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Why did the Kurugantis immigrate to America?

Pic: courtesy

Sometime in my 2nd year of engineering at BIT Mesra, I first dreamed of coming to America, getting trained as a computer scientist, doing cutting-edge research and becoming wildly famous – you know, the usual dreams that 2nd year engineering students have. 🙂 With a single-minded focus, I threw myself into the application process for graduate studies – acing the GRE, writing Statement of Purposes, obtaining recommendation letters, etc. Four years later, on Aug 15, 1992, I boarded a Lufthansa flight to Houston to start my MS program at University of Houston. At this point, I was neither thinking of settling down in America nor did I have a definitive plan to return to India – my operating philosophy was simply to wait and see how my career progressed.

Two weeks prior to my arrival in Houston, an intelligent and attractive young woman from Bombay took a different flight to Chicago. She was headed to Loyola University to pursue her Ph.D in neuroscience. Her motivations were far more idealistic, focused and driven. After watching her mother battle Multiple Sclerosis (a disease neither well-understood nor well-researched in India) for years, she vowed to join the thousands of worldwide researchers in the quest for a cure to MS. Unlike my wait and see approach, she resolved to return to India after completing her Ph.D. Our paths crossed in Jun 1996 and inevitably changed both our lives. After a year-long romance (short by American standards, long by Indian standards), we got married.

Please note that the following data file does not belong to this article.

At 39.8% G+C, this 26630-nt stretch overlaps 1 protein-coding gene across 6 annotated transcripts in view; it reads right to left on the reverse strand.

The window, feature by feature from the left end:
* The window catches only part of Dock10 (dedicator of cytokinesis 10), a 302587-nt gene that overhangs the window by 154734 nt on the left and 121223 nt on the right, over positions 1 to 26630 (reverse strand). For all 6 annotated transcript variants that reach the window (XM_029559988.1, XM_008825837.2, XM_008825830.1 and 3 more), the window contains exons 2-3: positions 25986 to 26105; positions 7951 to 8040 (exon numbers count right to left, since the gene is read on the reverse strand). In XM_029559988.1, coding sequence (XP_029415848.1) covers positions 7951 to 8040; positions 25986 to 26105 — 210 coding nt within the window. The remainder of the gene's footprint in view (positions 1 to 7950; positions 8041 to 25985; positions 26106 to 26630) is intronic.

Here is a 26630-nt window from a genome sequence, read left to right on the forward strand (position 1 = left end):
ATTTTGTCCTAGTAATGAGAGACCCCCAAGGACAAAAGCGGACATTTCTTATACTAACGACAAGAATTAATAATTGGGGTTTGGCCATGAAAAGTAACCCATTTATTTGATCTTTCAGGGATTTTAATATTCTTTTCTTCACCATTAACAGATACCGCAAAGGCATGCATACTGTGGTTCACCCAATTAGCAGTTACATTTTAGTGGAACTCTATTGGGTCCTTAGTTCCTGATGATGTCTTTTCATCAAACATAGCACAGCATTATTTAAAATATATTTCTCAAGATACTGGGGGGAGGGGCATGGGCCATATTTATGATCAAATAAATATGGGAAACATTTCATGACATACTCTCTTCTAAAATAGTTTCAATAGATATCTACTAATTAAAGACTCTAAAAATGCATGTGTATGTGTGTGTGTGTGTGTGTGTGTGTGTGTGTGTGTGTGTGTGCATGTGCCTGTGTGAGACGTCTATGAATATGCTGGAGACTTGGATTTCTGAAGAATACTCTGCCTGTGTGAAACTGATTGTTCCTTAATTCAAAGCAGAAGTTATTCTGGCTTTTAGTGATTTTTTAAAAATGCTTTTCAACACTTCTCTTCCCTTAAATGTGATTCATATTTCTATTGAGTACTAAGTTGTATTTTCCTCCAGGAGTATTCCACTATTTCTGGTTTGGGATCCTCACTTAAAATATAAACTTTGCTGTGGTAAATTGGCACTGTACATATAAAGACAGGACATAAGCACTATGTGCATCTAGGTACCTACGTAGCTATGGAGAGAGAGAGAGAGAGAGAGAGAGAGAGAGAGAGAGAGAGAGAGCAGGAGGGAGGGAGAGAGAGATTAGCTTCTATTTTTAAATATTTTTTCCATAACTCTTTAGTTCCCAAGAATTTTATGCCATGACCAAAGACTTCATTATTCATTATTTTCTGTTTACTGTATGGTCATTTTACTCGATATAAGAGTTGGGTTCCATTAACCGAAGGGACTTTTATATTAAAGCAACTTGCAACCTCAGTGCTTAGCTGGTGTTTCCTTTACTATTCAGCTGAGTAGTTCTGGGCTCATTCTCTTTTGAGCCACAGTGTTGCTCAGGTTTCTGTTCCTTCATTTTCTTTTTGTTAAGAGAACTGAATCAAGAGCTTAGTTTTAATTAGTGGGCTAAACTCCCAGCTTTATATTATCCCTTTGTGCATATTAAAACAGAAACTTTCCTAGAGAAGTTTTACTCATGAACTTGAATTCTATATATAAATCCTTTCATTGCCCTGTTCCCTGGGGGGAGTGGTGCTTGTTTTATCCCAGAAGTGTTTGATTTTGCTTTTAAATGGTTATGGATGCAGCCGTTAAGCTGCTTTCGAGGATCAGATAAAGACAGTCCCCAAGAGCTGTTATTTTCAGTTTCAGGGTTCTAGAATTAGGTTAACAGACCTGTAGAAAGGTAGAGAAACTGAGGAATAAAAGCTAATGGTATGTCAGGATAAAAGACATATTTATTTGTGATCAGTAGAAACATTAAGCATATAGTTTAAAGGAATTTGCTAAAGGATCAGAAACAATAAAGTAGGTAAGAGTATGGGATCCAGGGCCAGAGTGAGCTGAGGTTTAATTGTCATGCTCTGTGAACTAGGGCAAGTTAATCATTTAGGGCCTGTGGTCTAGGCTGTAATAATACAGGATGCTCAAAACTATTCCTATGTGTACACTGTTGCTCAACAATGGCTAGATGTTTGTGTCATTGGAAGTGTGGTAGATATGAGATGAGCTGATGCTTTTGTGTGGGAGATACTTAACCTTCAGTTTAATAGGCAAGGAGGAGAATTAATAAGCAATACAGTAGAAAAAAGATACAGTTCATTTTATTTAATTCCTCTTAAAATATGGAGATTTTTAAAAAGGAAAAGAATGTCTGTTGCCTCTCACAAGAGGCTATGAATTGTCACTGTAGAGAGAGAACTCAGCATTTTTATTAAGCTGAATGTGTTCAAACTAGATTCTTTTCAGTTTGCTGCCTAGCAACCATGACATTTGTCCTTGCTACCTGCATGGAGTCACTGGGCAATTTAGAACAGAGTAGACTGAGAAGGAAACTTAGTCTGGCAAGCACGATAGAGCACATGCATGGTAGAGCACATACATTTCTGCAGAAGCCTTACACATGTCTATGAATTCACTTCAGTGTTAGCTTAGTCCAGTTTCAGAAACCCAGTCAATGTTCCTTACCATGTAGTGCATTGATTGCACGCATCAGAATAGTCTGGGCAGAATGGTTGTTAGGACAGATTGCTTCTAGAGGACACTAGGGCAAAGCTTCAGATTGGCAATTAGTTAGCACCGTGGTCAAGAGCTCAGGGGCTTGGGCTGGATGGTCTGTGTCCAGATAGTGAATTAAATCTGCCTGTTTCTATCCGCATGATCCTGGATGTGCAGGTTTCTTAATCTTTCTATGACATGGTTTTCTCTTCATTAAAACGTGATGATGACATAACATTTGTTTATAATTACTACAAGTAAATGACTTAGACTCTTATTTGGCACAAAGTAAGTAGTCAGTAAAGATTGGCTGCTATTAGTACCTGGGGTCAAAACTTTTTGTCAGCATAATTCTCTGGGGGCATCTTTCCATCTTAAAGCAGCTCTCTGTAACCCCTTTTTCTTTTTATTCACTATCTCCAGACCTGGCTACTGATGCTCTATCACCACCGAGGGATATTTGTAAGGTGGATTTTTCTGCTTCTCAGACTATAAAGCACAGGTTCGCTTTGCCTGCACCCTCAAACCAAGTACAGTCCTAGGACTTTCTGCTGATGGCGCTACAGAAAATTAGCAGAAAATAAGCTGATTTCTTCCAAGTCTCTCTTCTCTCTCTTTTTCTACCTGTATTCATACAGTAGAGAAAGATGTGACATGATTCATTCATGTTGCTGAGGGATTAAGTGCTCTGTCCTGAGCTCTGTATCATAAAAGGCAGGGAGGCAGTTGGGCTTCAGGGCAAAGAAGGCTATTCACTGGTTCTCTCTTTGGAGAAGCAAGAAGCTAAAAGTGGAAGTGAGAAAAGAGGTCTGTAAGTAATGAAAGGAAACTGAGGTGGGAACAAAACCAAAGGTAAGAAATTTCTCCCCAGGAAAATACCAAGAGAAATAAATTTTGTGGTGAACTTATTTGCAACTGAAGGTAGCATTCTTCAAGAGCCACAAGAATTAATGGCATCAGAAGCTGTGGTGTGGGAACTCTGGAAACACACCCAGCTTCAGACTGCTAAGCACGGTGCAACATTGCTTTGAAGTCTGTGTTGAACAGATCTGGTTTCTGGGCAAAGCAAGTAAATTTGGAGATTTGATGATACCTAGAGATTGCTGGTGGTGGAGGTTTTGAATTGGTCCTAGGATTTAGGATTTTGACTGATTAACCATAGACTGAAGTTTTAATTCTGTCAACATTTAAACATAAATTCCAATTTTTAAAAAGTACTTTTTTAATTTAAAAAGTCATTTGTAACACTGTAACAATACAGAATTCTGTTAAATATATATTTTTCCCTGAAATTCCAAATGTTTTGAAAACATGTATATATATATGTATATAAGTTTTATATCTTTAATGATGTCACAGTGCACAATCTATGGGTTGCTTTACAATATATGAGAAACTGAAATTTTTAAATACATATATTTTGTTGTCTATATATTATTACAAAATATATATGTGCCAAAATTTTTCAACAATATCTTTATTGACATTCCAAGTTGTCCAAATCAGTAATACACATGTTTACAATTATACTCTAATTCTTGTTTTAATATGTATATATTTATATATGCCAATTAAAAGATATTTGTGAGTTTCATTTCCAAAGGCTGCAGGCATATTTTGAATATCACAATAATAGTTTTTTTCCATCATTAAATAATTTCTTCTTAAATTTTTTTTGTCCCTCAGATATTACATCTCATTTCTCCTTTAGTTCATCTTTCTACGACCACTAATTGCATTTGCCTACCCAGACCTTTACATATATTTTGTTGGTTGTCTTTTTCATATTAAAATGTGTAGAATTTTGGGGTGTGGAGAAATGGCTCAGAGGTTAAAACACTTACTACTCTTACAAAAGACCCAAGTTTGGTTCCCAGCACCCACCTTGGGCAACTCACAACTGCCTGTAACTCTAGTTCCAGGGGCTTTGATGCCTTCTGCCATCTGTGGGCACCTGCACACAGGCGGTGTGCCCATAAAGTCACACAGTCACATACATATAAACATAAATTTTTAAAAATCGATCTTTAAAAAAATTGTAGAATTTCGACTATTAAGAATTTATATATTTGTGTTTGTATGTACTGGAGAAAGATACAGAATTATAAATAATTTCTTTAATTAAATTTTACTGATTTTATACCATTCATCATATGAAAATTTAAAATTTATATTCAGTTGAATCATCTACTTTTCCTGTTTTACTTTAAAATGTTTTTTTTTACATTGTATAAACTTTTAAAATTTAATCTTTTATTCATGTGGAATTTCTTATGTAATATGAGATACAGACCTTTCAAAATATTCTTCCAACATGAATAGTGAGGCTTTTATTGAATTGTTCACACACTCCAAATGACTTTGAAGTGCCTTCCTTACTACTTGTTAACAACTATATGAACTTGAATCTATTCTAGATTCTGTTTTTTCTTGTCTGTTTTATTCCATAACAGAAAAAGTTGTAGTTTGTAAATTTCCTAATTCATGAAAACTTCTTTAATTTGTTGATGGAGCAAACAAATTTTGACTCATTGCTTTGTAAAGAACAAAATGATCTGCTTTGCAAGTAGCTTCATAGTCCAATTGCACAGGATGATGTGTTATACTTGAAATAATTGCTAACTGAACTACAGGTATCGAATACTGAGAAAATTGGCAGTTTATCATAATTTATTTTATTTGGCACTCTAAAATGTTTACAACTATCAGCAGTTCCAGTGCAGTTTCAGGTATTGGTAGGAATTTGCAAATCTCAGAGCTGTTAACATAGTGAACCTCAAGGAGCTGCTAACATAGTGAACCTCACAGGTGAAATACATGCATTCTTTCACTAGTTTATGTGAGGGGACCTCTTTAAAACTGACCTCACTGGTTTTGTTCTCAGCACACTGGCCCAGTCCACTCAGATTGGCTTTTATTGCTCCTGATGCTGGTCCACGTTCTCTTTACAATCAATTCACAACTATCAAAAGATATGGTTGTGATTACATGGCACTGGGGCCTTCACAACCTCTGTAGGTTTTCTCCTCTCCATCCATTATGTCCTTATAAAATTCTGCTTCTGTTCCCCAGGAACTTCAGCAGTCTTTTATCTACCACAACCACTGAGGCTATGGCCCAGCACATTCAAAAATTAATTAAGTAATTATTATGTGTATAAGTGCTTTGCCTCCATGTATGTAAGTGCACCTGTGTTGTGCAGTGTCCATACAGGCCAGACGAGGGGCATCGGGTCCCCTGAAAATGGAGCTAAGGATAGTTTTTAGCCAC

I’ve thought long and hard about why I dreamed of America in the first place. I’ve come up with two plausible reasons.

  1. Books are where dreams begin. I was a serious bookworm during my school years. It is not an exaggeration to say that I devoured 5-6 books a week (when school was in session). My earliest images of America were of the Wild West which was fueled by a heavy diet of Louis L’Amour, Oliver Strange’s Sudden, and Zane Gray. My reading then moved to adventure, intrigue, and science fiction where I encountered the likes of Alistair MacLean, Clive Cussler, and Isaac Asimov. Somewhere in the zillion mentions and portrayals of America (wild west, MIT, and CalTech), I became fascinated and wanted to see and visit America. By the time I reached college, the resolve became stronger and turned into professional hunger.
  2. By the time I reached BIT Mesra (my undergraduate alma mater), I had heard of many many folks (especially engineering graduates) who had immigrated to America to pursue graduate study. One of my friend’s brothers (who was already a professor at University of Pennsylvania) had won the prestigious Presidential Young Scientist award. All these social proof points added to my determination to pursue the (Indian) American Dream.